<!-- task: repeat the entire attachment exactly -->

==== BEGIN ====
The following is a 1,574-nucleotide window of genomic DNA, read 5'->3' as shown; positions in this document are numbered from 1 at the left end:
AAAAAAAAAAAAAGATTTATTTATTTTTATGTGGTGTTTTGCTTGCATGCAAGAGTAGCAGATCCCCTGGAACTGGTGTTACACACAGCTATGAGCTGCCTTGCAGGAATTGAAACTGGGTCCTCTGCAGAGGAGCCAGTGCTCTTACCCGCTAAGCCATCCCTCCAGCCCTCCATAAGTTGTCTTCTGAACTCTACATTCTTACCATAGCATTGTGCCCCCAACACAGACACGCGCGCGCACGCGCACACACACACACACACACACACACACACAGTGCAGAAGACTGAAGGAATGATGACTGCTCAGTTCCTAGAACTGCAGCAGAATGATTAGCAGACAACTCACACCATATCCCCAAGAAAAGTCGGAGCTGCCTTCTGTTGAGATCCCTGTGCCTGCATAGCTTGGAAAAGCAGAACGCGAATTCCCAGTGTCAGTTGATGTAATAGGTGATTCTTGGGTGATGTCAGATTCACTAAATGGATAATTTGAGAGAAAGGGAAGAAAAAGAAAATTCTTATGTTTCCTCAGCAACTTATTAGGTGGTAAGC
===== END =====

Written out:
The following is a 1,574-nucleotide window of genomic DNA, read 5'->3' as shown; positions in this document are numbered from 1 at the left end:
AAAAAAAAAAAAAGATTTATTTATTTTTATGTGGTGTTTTGCTTGCATGCAAGAGTAGCAGATCCCCTGGAACTGGTGTTACACACAGCTATGAGCTGCCTTGCAGGAATTGAAACTGGGTCCTCTGCAGAGGAGCCAGTGCTCTTACCCGCTAAGCCATCCCTCCAGCCCTCCATAAGTTGTCTTCTGAACTCTACATTCTTACCATAGCATTGTGCCCCCAACACAGACACGCGCGCGCACGCGCACACACACACACACACACACACACACACAGTGCAGAAGACTGAAGGAATGATGACTGCTCAGTTCCTAGAACTGCAGCAGAATGATTAGCAGACAACTCACACCATATCCCCAAGAAAAGTCGGAGCTGCCTTCTGTTGAGATCCCTGTGCCTGCATAGCTTGGAAAAGCAGAACGCGAATTCCCAGTGTCAGTTGATGTAATAGGTGATTCTTGGGTGATGTCAGATTCACTAAATGGATAATTTGAGAGAAAGGGAAGAAAAAGAAAATTCTTATGTTTCCTCAGCAACTTATTAGGTGGTAAGC